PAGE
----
Brewing Beer in St. Louis

Anheuser Busch Barley Cleaning House and Elevators, 1911 postcard.

It has been estimated that at one time during the mid nineteenth century St. Louis had anywhere from 40 to 53 breweries. Possibly the earliest brewed beer in St. Louis was concocted by a John Coons, a few years after 1804, when the territory was purchased by the United States.  By 1810 one of St. Louis' original French residents, Jacques St. Vrain, a former officer of the Spanish government, opened the St. Vrain Brewery. But beer production and consumption did not really become popular until waves of German immigrants reached St. Louis. [Pictured at left is bottle from the Henry Grone Brewery, that was located at 2219 Clark avenue, producing beer and soda water from 1861-1934. This bottle was found by the author in a creek in north St. Louis County]




Some historic breweries in St. Louis:

Of all the breweries St. Louis offered, Anheuser Busch became the most successful. Its most popular beer, Budweiser, was first sold in 1876. Today in 2002, Budweiser Lite is the world's number one brew. One of Busch's advertisements published in 1903 was the song, "Under the Anheuser Bush" (words by Andrew Sterling and music by Henry von Tilzer. Its chorus went," Come, Come, Come and make eyes with me, Under the Anheuser Bush Come, Come, drink some “Budwise” with me.." In the early 1900's one could hear this song played with the piano at the local dime store. That's when dime store's sold sheet music, before records became real popular. If you have never heard this song or read the words, select the following link and hear it now: "Under the Anheuser Bush".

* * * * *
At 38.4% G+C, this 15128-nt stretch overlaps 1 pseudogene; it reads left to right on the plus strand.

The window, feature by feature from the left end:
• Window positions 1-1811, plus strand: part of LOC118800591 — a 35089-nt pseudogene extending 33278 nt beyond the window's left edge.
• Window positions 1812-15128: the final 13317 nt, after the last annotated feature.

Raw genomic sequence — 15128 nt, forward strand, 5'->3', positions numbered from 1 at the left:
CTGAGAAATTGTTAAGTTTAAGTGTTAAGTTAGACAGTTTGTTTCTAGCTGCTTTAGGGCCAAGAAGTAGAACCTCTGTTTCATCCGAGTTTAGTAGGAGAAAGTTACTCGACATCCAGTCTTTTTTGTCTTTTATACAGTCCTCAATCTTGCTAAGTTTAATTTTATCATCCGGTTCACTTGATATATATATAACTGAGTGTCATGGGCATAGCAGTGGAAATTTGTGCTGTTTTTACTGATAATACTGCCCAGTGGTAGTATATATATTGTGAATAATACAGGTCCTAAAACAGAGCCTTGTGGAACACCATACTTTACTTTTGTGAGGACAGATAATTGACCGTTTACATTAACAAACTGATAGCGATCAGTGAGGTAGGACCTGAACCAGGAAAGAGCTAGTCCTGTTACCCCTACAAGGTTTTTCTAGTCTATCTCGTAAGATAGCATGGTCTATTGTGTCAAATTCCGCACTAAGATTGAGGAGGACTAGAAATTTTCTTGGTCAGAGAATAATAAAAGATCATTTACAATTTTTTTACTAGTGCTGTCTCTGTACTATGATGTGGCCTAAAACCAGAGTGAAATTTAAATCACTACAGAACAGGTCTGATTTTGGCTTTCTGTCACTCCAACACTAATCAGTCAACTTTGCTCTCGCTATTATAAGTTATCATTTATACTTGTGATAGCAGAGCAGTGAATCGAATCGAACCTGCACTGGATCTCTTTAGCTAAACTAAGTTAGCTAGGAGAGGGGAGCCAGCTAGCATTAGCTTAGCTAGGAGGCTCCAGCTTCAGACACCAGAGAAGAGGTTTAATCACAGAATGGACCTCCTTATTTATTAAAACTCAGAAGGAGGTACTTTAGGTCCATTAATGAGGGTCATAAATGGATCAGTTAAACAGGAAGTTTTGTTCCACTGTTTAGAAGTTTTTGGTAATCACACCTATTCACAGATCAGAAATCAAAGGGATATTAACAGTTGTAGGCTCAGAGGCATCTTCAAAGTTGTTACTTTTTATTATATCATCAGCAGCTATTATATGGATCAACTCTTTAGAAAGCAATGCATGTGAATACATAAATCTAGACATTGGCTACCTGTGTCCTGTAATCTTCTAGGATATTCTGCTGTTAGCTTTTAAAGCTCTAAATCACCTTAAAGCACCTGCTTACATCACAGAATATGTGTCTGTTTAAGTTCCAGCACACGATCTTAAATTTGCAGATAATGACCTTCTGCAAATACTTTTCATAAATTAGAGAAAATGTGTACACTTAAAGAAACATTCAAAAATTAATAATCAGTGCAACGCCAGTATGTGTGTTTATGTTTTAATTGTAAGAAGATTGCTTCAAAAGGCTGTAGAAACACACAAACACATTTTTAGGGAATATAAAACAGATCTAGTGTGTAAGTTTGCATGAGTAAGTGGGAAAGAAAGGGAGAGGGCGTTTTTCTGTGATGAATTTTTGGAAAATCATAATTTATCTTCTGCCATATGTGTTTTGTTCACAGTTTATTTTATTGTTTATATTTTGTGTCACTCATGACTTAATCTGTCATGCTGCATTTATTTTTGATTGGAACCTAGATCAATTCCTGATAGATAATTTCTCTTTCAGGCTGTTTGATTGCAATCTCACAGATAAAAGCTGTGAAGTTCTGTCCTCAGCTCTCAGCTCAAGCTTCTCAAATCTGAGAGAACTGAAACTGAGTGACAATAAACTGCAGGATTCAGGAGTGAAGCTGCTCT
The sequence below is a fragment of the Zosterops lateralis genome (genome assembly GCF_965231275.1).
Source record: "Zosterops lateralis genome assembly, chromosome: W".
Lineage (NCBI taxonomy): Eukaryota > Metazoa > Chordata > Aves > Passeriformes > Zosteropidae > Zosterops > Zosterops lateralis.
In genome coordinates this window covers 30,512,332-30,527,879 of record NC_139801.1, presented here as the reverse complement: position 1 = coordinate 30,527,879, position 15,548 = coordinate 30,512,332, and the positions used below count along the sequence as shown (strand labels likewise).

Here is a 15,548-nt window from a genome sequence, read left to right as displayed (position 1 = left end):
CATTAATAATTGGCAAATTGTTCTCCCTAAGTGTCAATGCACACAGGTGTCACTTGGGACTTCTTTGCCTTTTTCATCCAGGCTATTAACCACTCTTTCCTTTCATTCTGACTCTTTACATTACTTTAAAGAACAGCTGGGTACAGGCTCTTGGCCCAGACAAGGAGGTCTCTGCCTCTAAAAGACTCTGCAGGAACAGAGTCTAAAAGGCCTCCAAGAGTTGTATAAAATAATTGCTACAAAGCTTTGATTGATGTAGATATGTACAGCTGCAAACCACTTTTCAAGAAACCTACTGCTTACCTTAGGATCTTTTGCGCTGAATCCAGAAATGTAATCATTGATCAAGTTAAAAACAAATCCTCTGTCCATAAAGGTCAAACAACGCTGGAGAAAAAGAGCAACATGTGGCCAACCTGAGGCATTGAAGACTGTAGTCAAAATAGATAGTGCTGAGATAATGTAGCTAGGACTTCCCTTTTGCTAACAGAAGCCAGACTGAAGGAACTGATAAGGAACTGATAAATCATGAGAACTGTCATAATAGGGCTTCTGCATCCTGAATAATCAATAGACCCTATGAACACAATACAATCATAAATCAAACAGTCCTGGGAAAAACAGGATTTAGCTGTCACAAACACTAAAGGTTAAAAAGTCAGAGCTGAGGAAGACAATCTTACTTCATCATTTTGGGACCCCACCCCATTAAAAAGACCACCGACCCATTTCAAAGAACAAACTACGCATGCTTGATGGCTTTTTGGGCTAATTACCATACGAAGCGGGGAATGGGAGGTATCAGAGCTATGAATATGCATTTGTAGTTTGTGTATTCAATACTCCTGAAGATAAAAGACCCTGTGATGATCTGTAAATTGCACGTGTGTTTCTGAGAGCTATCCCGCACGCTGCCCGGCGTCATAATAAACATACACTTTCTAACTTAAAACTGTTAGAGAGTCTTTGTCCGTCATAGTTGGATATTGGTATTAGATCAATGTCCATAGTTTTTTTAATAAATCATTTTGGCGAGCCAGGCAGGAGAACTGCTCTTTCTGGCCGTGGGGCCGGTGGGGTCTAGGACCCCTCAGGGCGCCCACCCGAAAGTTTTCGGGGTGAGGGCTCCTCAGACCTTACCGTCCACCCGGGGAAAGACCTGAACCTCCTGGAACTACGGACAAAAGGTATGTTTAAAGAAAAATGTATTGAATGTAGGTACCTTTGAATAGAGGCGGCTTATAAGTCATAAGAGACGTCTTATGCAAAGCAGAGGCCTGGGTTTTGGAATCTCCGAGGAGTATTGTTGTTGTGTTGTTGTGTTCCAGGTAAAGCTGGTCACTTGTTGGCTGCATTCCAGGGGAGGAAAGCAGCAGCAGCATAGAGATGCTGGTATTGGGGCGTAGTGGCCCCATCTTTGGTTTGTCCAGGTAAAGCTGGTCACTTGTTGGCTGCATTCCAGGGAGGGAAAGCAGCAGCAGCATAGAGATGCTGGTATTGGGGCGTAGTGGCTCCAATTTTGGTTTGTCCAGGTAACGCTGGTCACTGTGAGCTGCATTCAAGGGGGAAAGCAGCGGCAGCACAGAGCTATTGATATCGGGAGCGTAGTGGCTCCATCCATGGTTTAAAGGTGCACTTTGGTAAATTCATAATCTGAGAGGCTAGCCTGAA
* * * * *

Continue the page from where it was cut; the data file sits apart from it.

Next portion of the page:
The outlaw of alcoholic beverages, called "Prohibition" in 1919 was disastrous for St. Louis breweries. Hundreds of people were laid off of work and breweries had to try to survive until the prohibition law could be repealed. For example, Falstaff made brewer's yeast and Busch produced non-alcoholic beverages, like "near beer". In the meantime, prohibitionist in the city were happy. One prohibitionist song, "John Barley Corn Good-bye" (audio available online) was published in 1919 by John Stark in St. Louis.

But with St. Louis being a beer city, alcohol consumption did not die with prohibition. Instead it went underground with bootleg wine, beer or whiskey. Most was produced in small quantities in resident's cellars, but larger quantities were peddled by organized crime. This black market ended with the repeal of prohibition on April 7, 1933, a day when St. Louis' taverns were packed to capacity.

Glass Plate Photography of 1914-1917 construction work at Anheuser Busch Brewery by J. R. Eike, Thomas Kempland Collection:

For a complete listing of glass plate photography by J.R. Eike, visit:

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